Butterflies of the Amazon and Andes
Glittering Mantle
Caria sponsa   STAUDINGER, 1887
subfamily - RIODININAE
Caria sponsa, Satipo, Peru Adrian Hoskins
The genus Caria contains some of the most beautiful and elusive species on Earth. Although fairly common they are rarely seen due to their secretive habits, and are virtually impossible to follow in flight. Once seen these glittering jewels of the Amazon are never forgotten.
Lepidopterists often feel quite overwhelmed by the beauty of these butterflies, but initial feelings of ecstasy are soon replaced by the rapid onset of frustration, anguish, despair and an uncontrollable urge to spend the next 2 hours hawking relentlessly in the vicinity of the sighting, peering into bushes, crawling about on the ground and searching every nook and cranny, while muttering and pleading with the butterfly to reveal itself !
There are 14 Caria species, 5 of which are restricted to Central America, while the others including mantinea and sponsa are found primarily in Amazonia and the foothills of the eastern Andes.
Several of the species including mantinea, plutargus, castalia and smaragdina are almost identical on the upperside. Caria sponsa and chrysame are quite different from these, having the glittering green scales extending uninterrupted across the entire basal area of the forewings, and completely covering the hindwings. These two species can be distinguished from each other by the presence of a thin metallic green post median vertical line in chrysame.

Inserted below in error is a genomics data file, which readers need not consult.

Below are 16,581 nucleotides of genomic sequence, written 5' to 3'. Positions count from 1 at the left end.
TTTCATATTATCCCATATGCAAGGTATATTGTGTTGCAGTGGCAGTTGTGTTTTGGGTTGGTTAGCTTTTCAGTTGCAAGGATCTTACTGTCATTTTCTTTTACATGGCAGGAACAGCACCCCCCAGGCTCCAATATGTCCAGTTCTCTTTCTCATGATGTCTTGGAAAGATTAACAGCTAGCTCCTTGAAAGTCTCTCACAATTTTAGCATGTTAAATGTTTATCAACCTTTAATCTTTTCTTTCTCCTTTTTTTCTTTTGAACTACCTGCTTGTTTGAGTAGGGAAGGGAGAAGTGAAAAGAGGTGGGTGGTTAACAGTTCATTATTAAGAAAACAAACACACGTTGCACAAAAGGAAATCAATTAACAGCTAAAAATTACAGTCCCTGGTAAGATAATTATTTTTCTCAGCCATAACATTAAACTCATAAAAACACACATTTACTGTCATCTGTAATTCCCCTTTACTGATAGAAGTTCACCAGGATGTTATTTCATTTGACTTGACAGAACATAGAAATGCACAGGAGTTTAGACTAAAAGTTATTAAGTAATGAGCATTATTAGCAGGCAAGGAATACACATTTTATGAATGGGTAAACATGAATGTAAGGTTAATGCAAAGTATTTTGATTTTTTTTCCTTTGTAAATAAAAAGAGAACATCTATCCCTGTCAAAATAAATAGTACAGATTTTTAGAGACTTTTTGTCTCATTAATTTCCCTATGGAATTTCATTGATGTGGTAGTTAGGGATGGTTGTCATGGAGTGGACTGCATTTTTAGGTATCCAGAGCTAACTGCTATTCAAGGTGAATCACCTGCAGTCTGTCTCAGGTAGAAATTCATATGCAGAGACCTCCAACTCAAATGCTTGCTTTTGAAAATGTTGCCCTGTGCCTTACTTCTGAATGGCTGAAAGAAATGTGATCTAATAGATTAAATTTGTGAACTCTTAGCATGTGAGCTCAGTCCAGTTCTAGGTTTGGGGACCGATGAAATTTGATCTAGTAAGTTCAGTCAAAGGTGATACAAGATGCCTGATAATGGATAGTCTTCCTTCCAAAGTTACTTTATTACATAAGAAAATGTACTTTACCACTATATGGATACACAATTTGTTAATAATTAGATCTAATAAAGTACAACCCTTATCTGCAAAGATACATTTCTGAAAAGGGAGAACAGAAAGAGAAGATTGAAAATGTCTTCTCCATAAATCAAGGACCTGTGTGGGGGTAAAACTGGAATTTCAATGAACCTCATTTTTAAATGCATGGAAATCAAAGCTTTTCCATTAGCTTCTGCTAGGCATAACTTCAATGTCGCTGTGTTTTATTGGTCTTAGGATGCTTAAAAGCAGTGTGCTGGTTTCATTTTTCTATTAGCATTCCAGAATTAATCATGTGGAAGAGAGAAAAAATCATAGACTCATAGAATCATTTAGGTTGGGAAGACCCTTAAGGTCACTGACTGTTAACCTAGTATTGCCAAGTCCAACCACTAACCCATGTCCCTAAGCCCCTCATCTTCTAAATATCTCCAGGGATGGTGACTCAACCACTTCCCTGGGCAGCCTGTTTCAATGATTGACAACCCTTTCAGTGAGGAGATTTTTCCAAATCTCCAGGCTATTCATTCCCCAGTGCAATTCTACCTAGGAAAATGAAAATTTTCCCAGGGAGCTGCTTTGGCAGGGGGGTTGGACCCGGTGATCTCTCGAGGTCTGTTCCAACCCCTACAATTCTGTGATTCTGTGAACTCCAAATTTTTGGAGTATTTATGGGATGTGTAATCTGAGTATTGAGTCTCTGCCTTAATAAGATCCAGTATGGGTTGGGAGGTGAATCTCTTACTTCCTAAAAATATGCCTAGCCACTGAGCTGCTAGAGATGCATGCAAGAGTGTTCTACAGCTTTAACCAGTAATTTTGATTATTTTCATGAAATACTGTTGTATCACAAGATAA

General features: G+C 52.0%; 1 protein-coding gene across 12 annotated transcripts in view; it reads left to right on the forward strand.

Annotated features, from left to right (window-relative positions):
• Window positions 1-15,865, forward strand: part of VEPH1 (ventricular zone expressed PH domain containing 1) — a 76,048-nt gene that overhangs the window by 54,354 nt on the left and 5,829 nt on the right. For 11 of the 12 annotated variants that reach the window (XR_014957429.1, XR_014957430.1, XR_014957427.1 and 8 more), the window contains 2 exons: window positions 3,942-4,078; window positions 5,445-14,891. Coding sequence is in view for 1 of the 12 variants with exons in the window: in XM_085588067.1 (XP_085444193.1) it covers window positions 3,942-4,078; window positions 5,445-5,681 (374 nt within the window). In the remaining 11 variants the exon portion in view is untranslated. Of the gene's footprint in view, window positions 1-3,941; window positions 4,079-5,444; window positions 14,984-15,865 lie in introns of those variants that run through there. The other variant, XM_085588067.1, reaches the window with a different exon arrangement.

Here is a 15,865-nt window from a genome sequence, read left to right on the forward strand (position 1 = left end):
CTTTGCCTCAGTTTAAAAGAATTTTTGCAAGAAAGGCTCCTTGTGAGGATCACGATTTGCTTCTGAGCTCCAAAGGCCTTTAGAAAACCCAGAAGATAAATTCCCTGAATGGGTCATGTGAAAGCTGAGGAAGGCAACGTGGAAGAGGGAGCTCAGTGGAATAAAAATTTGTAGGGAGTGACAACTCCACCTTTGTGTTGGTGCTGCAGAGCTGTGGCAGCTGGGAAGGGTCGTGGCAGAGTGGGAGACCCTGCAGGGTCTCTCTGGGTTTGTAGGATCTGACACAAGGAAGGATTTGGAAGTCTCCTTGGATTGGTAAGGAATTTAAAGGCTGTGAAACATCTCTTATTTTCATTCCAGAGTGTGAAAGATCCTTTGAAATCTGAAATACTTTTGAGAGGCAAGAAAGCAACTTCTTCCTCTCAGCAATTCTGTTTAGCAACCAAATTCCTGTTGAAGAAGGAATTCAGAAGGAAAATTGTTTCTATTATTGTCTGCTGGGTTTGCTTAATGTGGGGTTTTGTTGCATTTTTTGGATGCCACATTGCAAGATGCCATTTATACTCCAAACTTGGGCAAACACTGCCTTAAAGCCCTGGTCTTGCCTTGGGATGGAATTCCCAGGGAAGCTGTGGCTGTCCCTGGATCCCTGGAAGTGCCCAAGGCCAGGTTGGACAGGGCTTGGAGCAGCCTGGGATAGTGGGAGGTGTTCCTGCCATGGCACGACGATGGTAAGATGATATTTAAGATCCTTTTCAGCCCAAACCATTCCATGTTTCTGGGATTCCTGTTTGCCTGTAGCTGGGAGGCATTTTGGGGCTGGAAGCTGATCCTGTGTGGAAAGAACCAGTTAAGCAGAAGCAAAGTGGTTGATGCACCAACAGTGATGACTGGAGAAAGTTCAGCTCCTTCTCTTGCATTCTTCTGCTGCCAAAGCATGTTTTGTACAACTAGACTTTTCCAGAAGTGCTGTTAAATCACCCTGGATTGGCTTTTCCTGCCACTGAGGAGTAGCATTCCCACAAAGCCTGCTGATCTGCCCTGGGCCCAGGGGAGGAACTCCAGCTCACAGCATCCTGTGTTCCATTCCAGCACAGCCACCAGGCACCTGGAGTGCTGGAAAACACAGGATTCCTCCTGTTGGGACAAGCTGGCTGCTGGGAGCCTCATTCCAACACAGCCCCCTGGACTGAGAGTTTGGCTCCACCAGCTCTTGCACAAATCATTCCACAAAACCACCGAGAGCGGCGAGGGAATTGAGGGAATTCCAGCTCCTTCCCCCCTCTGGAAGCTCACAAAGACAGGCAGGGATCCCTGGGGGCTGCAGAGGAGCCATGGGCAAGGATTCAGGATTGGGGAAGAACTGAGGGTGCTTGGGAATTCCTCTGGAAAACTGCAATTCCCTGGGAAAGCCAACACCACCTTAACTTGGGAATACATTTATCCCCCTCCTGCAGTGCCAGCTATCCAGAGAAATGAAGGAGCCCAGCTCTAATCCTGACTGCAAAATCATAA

Caria sponsa appears to be confined to eastern Peru and south-east Ecuador.
Caria sponsa, Rio Shima, Satipo, Peru Adrian Hoskins
This species is confined to primary rainforest at altitudes between about 200-600m.
Caria sponsa, Rio Shima, Satipo, Peru Adrian Hoskins
I have no data regarding sponsa but the lifecycle is likely to be very similar to that of other Caria species as follows: The eggs are laid singly under the leaves of Ulmaceae or Bromeliaceae. The caterpillars are densely hairy, and live and feed within rolled leaf tubes.
Caria sponsa, Rio Madre de Dios, Peru Adrian Hoskins
Adult behaviour

The adults probably spend much of their time in the canopy as they are very rarely seen in flight at lower levels, and do not usually bask on low foliage.

They are exceedingly elusive and seen only when they descend to imbibe water from the edges of pools or shallow streams. They tend to suddenly appear out of nowhere, flit about very rapidly over pebbles on the bed of streams, and then vanish completely from sight. Sometimes they settle on boulders or tree trunks, looking from a distance exactly like a tiny patch of moss. It is likely that they also hide away between rocks or within crevices as happens with other Caria species.

Caria sponsa, Rio Shima, Satipo, Peru Adrian Hoskins



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